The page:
Where Emma Curtis Hopkins helped organize New Thought into a more recognizable movement, Ralph Waldo Trine popularized New Thought for the general public. His bestselling and best known book, In Tune With The Infinite: Fullness of Peace, Power and Plenty, was hugely popular, selling over 2 million copies and was translated into 20 languages. 

Among the teachings that Trine presented, a major one would be his development of an emphasis upon prosperity. In keeping with New Thought’s notion of mind power and the Law of Attraction, Trine wrote, “Suggest prosperity to yourself. See yourself in a prosperous condition. Affirm that you will before long be in a prosperous condition…You thus make yourself a magnet to attract the things you desire.”[14] This emphasis upon prosperity would be one of the great enduring facets of New Thought as it morphed into other ideologies. God, or a vague idea of him, was the means to prosperity. Drawing on Swedenborg’s “divine influx,” Trine used this principle to teach that reaching oneness with God would activate the Law of Attraction. As one became more in tune with this universal power, the more able one became to access material prosperity. He wrote, “He who lives in the realization of his oneness with this Infinite Power becomes a magnet to attract to himself a continual supply of whatsoever things he desires.”[15]

The notion of faith was transformed into language that fit within the framework of the Law of Attraction. Trine posited that,“Faith is nothing more nor less than the operation of the thought forces in the form of an earnest desire, coupled with expectation as to its fulfillment. And in the degree that faith, the earnest desire thus sent out, is continually held to and watered by firm expectation, in just that degree does it either draw to itself, or does it change from the unseen into the visible, from the spiritual into the material, that for which it is sent.”[16] One must keep the mind in proper alignment for faith to be efficacious, otherwise it may have the opposite effect: “Let the element of doubt or fear enter in, and what would otherwise be a tremendous force will be so neutralized that it will fail of its realization.”[17] He develops this theme further with an even graver warning: “The moment we fear anything we open the door for the entrance of the actualization of the very thing we fear.”[18]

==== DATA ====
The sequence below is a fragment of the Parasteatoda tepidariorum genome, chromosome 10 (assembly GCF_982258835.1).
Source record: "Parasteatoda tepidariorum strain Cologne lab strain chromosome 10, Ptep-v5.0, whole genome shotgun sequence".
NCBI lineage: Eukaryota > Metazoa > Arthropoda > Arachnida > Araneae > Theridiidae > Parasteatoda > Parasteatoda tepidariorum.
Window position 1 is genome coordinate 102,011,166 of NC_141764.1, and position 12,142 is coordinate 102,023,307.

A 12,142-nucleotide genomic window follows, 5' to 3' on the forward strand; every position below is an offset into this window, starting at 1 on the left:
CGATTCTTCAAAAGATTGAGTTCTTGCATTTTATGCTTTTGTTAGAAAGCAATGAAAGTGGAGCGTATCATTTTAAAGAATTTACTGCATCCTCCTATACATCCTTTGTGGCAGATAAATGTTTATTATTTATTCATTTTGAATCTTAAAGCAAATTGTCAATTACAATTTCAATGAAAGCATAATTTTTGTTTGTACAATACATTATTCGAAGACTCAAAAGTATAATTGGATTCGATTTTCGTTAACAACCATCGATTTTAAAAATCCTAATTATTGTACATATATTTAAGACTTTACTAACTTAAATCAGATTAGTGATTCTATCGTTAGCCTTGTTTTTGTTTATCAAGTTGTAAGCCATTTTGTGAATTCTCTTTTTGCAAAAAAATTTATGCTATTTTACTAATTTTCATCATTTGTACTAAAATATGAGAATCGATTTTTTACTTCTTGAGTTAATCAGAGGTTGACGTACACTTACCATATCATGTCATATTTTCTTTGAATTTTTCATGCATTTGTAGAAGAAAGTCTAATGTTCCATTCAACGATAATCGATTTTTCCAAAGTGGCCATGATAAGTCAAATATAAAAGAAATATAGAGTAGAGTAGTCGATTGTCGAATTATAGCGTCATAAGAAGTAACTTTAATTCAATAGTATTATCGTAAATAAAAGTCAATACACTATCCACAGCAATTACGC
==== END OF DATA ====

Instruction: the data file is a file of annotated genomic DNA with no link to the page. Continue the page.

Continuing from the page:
Lastly, Trine promoted a deified view of man, expanding on Quimby’s semi-divinity: “In essence the life of God and the life of man are identically the same, and so are one. They differ not in essence, in quality; they differ in degree.”[19] This high view of man and making him nearly equivalent with God anticipates prosperity theology’s little gods doctrine and near deification of man.

On the heels of Trine’s success, New Thought firmly had its roots in the American psyche, particularly with its increasing emphasis upon bringing not only health, but wealth as well.

Positive Thinking

As history rolled on into the 20th century, a new secularized offshoot of New Thought developed in the form of Positive Thinking, which came to prominence especially following World War Two. In this newer iteration, Kate Bowler writes that, “Positive thinking was simply a repackaging of earlier metaphysical mind-power, remembered for its psychological cast and emphasis on a cheerful and well-ordered mind.”[20] 

In the wake of these more secular writers, Haller observes that: 

As this intention played out, terms such as capitalism, profit, and rugged individualism replaced the popular and well-used concepts of public virtue and self-reliance. The same was true of the words psychic, magnetism, energy, force, thought waves, mental control, suggestion, imminence, vibrations, attraction, and influence, which had carried authoritative meaning through most of the nineteenth century. They gave way to terms such as determination, perseverance, prosperity, personal well-being, thought power, mental power, financial betterment, ambition, success, happiness, and potential.[21]

Bowler describes positive thinking in the following way: